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24 APRIL 2013

Navimation: Exploring Time, Space & Motion in the Design of Screen Based Interfaces

"Interface design has often been considered a subsection of interaction design (Moggridge, 2007; Löwgren & Stolterman, 2004; Bagnara & Crampton Smith, 2006). In the shift from designing objects to designing experiences, interaction design needs to investigate temporal as well as spatial form (Redström, 2001; Mazé & Redström, 2005), and to see computation as basic material.

From a social, cultural and humanistic perspective, studies of the design of interactions and their contexts of use can be understood in terms of mediated communication and the historical, social, playful and aesthetic in digital design (Blythe, Overbeeke, Monk, & Wright, 2003; Lunenfeld, 1999). This approach has been framed as Communication Design (Morrison et al., in press). This mediational perspective of digital communication is informed by studies in new media, social semiotics, socio–cultural studies of learning and work, and practice–based research into multimodal composition in which mediated discourse itself undergoes change through active use (Jones & Norris, 2005; Morrison, in press). This view is distinct from the structuralist and directional or 'transmission' models of communication (e.g., Crilly, Maier, & Clarkson, 2008) that are not rooted in cultural and mediational theory. From a Communication Design perspective, the interface itself mediates; it is understood as socially and culturally constructed and situated. Such a perspective is not very widely articulated in discussions of the interface in design research. Further, few studies exist of dynamic, digital interfaces and their multimodal characteristics from a specifically media and Communication Design view (e.g., Skjulstad, 2007).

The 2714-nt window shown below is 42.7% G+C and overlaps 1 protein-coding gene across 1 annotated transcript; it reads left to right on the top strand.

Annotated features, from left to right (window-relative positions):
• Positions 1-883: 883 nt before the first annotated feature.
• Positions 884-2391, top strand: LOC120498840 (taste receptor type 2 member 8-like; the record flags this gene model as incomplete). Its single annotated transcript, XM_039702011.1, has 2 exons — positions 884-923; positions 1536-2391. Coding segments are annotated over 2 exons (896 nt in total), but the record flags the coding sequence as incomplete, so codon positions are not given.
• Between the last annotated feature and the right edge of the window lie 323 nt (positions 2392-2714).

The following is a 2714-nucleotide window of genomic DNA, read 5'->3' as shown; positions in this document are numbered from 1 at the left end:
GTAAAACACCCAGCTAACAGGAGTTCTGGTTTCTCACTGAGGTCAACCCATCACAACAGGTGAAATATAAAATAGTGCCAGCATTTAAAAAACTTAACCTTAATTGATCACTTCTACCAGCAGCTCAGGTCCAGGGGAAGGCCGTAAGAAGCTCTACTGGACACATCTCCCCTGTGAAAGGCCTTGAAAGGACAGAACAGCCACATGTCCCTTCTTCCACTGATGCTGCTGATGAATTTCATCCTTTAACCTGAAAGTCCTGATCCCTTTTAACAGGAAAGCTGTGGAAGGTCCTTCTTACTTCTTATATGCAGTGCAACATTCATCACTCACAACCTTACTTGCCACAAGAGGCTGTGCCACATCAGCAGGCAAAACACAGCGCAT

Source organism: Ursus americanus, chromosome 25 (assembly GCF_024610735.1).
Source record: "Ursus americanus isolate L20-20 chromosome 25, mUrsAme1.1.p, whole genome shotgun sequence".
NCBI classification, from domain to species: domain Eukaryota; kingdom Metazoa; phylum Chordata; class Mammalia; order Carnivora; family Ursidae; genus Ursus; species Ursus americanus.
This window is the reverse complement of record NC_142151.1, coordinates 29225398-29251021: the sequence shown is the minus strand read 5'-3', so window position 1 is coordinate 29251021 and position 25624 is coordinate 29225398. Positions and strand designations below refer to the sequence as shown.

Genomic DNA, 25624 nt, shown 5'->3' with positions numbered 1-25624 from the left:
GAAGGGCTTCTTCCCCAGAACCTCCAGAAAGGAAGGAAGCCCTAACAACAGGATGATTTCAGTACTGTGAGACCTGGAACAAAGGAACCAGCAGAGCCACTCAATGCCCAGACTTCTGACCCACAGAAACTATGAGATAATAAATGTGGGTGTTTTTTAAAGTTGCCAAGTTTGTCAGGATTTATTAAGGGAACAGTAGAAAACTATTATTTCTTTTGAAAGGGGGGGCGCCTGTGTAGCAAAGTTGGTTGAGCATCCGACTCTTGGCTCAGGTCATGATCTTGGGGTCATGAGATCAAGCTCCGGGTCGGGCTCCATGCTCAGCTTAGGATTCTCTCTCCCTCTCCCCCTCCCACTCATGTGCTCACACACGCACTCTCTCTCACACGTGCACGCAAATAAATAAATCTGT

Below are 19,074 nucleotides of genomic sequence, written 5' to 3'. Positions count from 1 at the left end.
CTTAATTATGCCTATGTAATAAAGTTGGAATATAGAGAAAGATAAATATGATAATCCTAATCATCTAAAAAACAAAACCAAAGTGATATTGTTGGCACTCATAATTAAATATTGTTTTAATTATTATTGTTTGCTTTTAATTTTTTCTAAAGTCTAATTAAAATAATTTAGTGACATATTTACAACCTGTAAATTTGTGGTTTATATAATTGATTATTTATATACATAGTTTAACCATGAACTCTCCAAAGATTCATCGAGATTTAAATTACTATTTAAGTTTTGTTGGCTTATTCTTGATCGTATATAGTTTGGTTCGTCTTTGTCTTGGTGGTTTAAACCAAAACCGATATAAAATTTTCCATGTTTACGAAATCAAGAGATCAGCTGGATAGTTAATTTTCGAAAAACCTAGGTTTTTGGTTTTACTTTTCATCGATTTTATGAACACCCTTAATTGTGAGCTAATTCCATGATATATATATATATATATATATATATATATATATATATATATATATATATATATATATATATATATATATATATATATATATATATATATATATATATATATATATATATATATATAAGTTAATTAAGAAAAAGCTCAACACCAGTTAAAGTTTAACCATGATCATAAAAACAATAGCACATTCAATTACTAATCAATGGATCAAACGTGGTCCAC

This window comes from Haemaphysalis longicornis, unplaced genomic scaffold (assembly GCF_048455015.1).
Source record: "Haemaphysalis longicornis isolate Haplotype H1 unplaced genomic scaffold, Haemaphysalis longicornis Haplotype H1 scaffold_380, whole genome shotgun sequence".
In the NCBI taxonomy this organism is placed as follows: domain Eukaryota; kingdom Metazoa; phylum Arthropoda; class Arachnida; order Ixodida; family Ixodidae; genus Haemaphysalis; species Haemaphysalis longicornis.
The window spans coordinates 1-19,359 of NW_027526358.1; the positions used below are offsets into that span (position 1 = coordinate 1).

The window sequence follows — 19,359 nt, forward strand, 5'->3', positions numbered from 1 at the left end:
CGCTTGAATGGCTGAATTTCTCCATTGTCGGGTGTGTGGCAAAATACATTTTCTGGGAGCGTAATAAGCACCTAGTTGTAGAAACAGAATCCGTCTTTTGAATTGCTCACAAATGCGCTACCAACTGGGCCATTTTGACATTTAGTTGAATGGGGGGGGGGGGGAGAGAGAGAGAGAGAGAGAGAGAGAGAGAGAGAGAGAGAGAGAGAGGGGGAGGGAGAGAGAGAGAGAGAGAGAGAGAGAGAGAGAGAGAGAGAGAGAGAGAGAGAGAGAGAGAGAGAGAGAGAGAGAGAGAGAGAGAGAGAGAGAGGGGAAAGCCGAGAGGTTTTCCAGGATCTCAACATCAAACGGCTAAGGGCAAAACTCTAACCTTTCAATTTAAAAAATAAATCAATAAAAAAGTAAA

In their design activity, interaction designers invest heavily in the shaping of interfaces as symbolic and cultural texts. Alongside this attention to design, and with reference to user–driven studies, we also need to unpack the features and possible functions of these emerging forms of mediated communication. The proliferation of 'movement in the interface' demands that we pay attention to a variety of media types, genre conventions and earlier media, and to the ways that elements of these are combined in different configurations. Social semiotics provides some means for relating the various graphical, animational and kinetic aspects of dynamic interfaces within a wider communicative perspective.3"

(Jon Olav H. Eikenes and Andrew Morrison, 2010)

Jon Olav H. Eikenes and Andrew Morrison (2010). "Navimation: Exploring Time, Space & Motion in the Design of Screen–based Interfaces", International Journal of Design Vol 4, No 1.

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TAGS